As Hopes for Nuclear Deal Rise, Iran’s Missiles Still Pose Problems

As Hopes for Nuclear Deal Rise, Iran’s Missiles Still Pose Problems

Iran’s missile program does not make headlines as often as its nuclear efforts. But the missile program is tied to the nuclear program in two different ways: technically, because Iran has been keen to develop rockets that could carry a nuclear warhead; and legally, because United Nations sanctions against Iran target the missile program almost as much as the nuclear one. What would happen to Iran’s missiles in the event that a deal can be struck with Tehran regarding its nuclear program remains a largely unexplored issue.

Iran has one of the largest and most diverse active missile programs in the world, developed in cooperation with North Korea and experts from Russia, among other countries. In the past decade, Tehran has experimented with many different technologies, allowing the country to make great strides on the path toward a modern missile capacity. In the early 2000s, it tested the Shahab-III missile with a triconic or baby-bottle top, the ideal shape to carry a nuclear weapon. In the late-2000s, Iran gained mastery of solid propulsion, which makes missiles more reliable and less vulnerable, and of stage separation, a quantum leap that allows for longer-range missiles. If it overcomes technical difficulties, Tehran could develop an intercontinental ballistic missile based on space launch technology perhaps as early as 2015, according to U.S. intelligence, although most observers put the date later.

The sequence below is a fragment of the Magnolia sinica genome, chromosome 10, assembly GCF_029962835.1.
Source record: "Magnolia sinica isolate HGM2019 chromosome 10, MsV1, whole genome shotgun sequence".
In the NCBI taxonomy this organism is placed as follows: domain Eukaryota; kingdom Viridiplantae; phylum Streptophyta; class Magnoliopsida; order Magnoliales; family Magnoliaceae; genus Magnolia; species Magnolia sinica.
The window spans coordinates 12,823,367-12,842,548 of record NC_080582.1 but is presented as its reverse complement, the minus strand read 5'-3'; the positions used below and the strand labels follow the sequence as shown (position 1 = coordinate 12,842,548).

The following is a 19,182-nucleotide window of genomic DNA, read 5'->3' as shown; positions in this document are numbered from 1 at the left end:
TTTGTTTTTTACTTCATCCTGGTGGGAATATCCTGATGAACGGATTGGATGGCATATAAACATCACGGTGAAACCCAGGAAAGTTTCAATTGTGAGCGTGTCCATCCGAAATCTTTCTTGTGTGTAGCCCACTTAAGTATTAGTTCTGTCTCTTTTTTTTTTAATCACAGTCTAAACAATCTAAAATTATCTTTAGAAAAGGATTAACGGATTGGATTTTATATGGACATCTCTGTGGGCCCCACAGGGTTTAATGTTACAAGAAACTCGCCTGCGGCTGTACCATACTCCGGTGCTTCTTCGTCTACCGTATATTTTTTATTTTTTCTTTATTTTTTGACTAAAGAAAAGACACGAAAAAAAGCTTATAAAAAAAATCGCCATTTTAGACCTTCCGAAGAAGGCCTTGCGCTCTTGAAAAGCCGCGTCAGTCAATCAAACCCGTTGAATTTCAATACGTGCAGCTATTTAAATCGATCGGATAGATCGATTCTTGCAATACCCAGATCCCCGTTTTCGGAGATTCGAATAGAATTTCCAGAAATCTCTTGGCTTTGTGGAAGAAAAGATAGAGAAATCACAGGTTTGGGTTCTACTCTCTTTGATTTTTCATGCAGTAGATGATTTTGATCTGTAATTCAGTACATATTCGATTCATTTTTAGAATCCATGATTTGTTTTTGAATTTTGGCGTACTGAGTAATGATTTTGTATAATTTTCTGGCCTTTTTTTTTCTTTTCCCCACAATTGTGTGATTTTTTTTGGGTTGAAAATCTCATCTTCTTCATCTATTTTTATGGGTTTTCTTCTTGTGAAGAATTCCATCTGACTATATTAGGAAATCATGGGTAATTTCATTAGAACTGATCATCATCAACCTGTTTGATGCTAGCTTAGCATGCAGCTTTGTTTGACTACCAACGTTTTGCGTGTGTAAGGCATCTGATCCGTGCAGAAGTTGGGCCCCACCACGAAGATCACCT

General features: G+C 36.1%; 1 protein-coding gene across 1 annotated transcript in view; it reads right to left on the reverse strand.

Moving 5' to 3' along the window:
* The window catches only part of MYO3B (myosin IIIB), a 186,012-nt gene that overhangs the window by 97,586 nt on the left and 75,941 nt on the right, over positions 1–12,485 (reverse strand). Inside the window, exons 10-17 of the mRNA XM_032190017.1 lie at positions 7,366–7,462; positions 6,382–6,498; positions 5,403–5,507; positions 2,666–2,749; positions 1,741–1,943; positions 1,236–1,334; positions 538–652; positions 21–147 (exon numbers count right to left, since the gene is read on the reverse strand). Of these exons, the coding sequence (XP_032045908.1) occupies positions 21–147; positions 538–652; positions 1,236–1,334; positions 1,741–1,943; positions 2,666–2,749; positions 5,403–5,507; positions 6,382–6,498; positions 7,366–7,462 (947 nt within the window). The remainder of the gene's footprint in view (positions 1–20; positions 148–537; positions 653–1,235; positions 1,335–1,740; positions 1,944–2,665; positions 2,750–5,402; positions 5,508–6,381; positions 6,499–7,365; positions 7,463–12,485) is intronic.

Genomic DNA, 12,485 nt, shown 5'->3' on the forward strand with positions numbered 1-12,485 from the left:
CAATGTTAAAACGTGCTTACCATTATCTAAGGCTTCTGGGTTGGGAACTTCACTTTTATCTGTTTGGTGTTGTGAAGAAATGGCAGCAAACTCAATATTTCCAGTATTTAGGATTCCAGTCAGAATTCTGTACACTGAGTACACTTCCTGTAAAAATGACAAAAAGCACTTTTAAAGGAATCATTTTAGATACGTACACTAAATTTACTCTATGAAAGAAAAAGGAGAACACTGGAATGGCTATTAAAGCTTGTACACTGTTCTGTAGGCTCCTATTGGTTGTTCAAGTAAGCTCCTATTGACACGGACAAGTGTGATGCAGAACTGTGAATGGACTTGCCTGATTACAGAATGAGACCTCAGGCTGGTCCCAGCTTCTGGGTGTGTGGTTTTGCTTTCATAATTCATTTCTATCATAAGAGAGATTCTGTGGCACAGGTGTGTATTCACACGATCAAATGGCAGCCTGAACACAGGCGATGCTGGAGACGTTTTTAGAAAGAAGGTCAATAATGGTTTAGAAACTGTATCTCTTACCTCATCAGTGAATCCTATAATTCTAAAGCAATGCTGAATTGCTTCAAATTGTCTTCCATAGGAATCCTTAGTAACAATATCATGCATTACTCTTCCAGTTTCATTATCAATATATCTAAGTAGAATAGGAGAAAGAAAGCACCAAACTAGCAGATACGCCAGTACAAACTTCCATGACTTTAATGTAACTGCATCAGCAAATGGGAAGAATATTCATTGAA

Iran’s ballistic missiles serve several purposes. First comes deterrence and war-fighting. Informed by its experience of the Iran-Iraq War of the mid-1980s, during which the Iranian population paid a high price, and due to its limited conventional means, Iran sought to develop an asymmetric capability to threaten enemy cities and military bases, notably in the Persian Gulf. Second, ballistic missiles are an indispensible component of an efficient nuclear weapons program, hence their inclusion in U.N. sanctions. Third, missile technology can give Iran access to space and the prestige of modernity. The Iranian investment in long-range rockets was recently confirmed by a report according to which Tehran is building a third facility for long-range rocket launchers. Finally there is influence: Iranian short-range missiles and nonballistic rockets are an asset in its assistance to Hezbollah and a means of threatening Israel.

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